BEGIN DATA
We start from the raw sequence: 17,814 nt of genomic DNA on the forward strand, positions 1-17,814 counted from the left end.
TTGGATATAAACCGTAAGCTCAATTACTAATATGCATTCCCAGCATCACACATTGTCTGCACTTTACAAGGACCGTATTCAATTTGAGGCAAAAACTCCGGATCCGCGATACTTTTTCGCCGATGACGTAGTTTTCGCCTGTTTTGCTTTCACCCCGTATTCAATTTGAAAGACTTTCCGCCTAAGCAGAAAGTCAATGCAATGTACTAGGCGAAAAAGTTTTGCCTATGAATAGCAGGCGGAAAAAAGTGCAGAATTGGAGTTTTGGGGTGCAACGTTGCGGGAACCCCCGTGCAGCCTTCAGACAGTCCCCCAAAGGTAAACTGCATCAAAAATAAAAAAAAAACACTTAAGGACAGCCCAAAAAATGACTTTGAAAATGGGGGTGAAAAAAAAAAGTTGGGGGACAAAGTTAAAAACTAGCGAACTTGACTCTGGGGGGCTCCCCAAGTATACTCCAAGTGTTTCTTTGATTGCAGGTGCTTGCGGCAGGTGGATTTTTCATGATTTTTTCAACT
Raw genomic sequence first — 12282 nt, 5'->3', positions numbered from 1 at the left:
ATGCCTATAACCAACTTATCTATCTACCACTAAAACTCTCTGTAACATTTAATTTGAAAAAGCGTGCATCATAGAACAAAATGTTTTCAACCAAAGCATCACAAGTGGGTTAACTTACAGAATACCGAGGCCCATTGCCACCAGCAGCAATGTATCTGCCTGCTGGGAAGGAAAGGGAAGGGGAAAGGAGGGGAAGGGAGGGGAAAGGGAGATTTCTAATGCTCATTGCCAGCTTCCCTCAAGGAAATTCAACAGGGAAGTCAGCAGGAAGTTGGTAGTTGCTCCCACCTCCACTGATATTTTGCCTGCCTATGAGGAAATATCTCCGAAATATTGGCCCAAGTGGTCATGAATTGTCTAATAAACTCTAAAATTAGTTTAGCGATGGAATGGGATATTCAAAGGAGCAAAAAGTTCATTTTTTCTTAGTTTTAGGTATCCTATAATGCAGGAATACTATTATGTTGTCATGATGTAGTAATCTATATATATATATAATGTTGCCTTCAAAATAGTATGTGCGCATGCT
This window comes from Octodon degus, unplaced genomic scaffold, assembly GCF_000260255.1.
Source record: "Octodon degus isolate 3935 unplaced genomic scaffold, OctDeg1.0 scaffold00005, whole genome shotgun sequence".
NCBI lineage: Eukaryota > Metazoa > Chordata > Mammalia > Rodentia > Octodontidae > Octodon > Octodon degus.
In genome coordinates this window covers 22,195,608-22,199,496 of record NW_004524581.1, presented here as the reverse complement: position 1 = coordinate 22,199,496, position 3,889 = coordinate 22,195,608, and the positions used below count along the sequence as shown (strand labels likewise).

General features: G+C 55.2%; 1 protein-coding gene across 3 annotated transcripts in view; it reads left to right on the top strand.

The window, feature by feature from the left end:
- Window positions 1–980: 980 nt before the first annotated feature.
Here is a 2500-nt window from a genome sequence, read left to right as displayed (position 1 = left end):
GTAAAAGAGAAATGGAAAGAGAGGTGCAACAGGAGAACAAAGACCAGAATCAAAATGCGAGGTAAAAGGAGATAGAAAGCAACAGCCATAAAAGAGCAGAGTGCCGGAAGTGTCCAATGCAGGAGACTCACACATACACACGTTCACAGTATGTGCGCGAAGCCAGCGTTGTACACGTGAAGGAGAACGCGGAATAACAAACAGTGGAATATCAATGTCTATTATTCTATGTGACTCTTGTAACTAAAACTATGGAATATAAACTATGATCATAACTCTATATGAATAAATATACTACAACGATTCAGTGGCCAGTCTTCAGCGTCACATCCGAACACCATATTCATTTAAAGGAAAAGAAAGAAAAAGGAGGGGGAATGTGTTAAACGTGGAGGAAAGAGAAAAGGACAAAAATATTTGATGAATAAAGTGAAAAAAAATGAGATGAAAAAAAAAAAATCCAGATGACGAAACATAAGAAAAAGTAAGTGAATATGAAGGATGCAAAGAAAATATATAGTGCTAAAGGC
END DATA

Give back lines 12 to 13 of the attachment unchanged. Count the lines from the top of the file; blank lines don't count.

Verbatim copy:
Here is a 2500-nt window from a genome sequence, read left to right as displayed (position 1 = left end):
GTAAAAGAGAAATGGAAAGAGAGGTGCAACAGGAGAACAAAGACCAGAATCAAAATGCGAGGTAAAAGGAGATAGAAAGCAACAGCCATAAAAGAGCAGAGTGCCGGAAGTGTCCAATGCAGGAGACTCACACATACACACGTTCACAGTATGTGCGCGAAGCCAGCGTTGTACACGTGAAGGAGAACGCGGAATAACAAACAGTGGAATATCAATGTCTATTATTCTATGTGACTCTTGTAACTAAAACTATGGAATATAAACTATGATCATAACTCTATATGAATAAATATACTACAACGATTCAGTGGCCAGTCTTCAGCGTCACATCCGAACACCATATTCATTTAAAGGAAAAGAAAGAAAAAGGAGGGGGAATGTGTTAAACGTGGAGGAAAGAGAAAAGGACAAAAATATTTGATGAATAAAGTGAAAAAAAATGAGATGAAAAAAAAAAAATCCAGATGACGAAACATAAGAAAAAGTAAGTGAATATGAAGGATGCAAAGAAAATATATAGTGCTAAAGGC